Outside of the United States, Christians also occasionally interpreted the message of Jesus in a liberal or socialist manner. Two examples were the French Catholic priest Félicité Lamennais (1782-1854), who broke with his church, and the Russian ecumenical thinker Vladimir Soloviev (1853-1900), a prominent lay theologian and philosopher who allied with Russian liberals against Russian Orthodox conservatives.
Back in the United States, the tradition of a radical leftist Christianity continued during the FDR years and beyond with the work of Dorothy Day (1897-1980). A convert to Catholicism, she was praised by Pope Francis in his 2015 Address to the U. S. Congress: “In these times when social concerns are so important, I cannot fail to mention the Servant of God Dorothy Day, who founded the Catholic Worker Movement. Her social activism, her passion for justice and for the cause of the oppressed, were inspired by the Gospel, her faith, and the example of the saints.” Earlier, in his The Audacity of Hope (2006), future President Obama had identified her—along with Douglass, Abraham Lincoln, William Jennings Bryan, and Martin Luther King, Jr.—as one of America’s “great reformers” that was motivated by religious faith. A pacifist who also identified with non-violent anarchism, Day was profoundly influenced by her Catholic beliefs.
But her Catholicism was not of the narrow, dogmatic sort but one appreciative of ecumenical outreach. She once wrote that “there is no public figure who has more conformed his life to the life of Jesus Christ than Gandhi”—another twentieth figure whose political philosophy was strongly indebted to spiritual beliefs. Day greatly admired him for advocating spiritual means of resisting violence and injustice. She also wrote of seeing Christ in some anarchists “because they are giving themselves to working for a better social order for the wretched of the earth.”
Day was often arrested for protesting. In 1974, she mentioned that she had “been behind bars in police stations, houses of detention, jails and prison farms, whatsoever they are called, eleven times.” Her last arrest, in 1973, was for “unlawful assembly,” in the midst of picketing in behalf of the itinerant Mexican workers of the United Farm Workers led by her friend Cesar Chavez, another Catholic whose protests were fueled by his religious beliefs. During the 1960s Day sometimes picketed and spoke in behalf of civil rights, and she greatly admired Martin Luther King, Jr. (MLK), whom she referred to as “a man of the deepest and most profound spiritual insights.”
MLK, of course, was a Baptist minister, who had received his Ph.D. from Boston University’s School of Theology. As a student he had been strongly influenced by the early twentieth-century Social Gospel movement and throughout his life by Gandhi, who King considered “probably the first person in history to lift the love ethic of Jesus above mere interaction between individuals to a powerful effective social force on a large scale.” (Christian liberation theology, developed in Latin America in the mid-20th century, was another influence on MLK.) The Gandhian mass non-violent resistance tactics that he developed were to be “based on the principle of love.”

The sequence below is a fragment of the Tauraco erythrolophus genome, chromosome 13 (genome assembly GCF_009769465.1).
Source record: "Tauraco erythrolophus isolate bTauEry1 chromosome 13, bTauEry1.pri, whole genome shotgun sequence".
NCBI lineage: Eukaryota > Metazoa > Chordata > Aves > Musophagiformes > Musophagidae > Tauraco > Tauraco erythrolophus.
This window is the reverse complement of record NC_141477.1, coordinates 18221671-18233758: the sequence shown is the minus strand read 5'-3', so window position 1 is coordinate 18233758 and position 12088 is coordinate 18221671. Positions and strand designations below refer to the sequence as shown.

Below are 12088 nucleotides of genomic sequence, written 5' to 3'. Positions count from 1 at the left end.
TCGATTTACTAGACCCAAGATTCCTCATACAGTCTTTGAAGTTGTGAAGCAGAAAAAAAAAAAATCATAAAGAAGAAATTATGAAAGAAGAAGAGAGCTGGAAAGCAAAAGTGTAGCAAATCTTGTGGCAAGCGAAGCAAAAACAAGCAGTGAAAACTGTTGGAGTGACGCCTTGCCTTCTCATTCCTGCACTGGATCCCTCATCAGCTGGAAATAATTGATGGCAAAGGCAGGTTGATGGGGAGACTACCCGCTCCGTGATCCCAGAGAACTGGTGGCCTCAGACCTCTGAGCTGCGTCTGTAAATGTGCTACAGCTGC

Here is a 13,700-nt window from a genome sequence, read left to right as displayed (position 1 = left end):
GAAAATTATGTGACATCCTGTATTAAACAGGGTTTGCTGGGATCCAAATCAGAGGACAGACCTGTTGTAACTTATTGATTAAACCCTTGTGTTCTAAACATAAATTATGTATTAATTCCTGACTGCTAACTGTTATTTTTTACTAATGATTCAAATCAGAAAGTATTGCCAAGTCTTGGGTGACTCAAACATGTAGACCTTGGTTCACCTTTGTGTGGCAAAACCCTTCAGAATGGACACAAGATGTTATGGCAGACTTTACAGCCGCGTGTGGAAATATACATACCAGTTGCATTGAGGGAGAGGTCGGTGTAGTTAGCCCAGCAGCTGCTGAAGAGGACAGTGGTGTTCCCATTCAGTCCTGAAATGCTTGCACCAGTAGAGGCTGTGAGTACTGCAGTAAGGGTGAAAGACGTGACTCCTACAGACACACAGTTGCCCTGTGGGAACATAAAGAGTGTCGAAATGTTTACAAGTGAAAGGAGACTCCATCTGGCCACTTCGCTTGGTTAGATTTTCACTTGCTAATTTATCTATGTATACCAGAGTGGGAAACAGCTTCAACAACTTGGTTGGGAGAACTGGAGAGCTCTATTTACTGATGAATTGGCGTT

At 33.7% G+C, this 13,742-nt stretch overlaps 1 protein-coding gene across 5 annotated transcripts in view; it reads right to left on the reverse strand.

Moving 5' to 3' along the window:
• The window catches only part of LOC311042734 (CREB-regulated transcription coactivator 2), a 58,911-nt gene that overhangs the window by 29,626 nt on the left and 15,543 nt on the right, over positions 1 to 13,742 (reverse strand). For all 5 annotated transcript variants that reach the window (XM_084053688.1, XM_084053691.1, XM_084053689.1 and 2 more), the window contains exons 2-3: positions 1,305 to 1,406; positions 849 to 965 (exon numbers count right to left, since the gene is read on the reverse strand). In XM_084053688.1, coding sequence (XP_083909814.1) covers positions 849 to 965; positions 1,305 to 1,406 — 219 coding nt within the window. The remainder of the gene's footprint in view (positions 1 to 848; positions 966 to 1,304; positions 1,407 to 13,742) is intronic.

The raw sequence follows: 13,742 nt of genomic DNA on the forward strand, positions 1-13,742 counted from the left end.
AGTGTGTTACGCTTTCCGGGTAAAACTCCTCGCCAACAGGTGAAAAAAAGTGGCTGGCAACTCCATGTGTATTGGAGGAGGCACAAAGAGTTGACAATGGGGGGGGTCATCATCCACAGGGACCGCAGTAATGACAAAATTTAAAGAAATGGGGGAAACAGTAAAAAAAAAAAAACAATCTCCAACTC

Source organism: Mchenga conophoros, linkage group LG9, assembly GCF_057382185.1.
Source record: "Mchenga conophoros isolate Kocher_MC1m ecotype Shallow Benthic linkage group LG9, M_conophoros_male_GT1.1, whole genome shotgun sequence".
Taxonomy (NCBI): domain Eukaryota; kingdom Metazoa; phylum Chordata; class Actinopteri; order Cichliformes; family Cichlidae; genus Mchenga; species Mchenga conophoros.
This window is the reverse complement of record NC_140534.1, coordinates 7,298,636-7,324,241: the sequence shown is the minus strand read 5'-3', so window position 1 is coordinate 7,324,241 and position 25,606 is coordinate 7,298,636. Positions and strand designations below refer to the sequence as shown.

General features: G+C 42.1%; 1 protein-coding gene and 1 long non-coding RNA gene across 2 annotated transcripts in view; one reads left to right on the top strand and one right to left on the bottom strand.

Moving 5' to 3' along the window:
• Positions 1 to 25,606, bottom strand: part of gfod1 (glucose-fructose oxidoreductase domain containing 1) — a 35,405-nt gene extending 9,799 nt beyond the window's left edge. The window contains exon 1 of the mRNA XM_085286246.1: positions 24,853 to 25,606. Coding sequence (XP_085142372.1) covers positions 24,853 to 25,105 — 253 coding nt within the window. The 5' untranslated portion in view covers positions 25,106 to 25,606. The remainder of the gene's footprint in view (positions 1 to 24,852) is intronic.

The whole civil rights movement of the late 1950s and 1960s was spurred on by religious principles. To help lead it, King and others (many black ministers) formed the Southern Christian Leadership Conference (SCLC), and he was its first president. In addition, King’s demonstration marches “brought together people . . . from widely differing church traditions, not only Christians but also Jews and humanists.”
In our own day, Barack Obama has been one of the strongest proponents of a religious progressivism. His The Audacity of Hope contains a long chapter on “Faith.” In it the future president wrote, “Surely, secularists are wrong when they ask believers to leave their religion at the door before entering the public square.” He discussed his own path to religious faith, culminating in his baptism at the Trinity United Church of Chicago. And he stated that “if we progressives shed some of our own biases, we might recognize the values that both religious and secular people share when it comes to the moral and material direction of our country, and that such values could help lead to “the larger project of American renewal.” After becoming president, Obama continued to make the case for Christians pursuing a progressive approach.
A leader whose tenure began about the same time as Obama’s second term, Pope Francis, also often advocated a religious progressivism on such issues as the flaws of capitalism and environmental responsibility. And like Obama, he has warned against ideological rigidity—“In a 2013 sermon he warned Christians against making their religion into an ideology: “When a Christian becomes a disciple of the ideology, he has lost the faith. . . . But it is a serious illness, this of ideological Christians. . . . [It is too] rigid, moralistic, ethical, but without kindness.”
Thus, those who argue, “We should keep religion out of politics,” are being simplistic. One can more properly cite individuals like Frederick Douglass, Dorothy Day, Martin Luther King Jr., Barack Obama, and Pope Francis who counter that the spiritual and moral values commonly advocated by major religions should inspire our politics.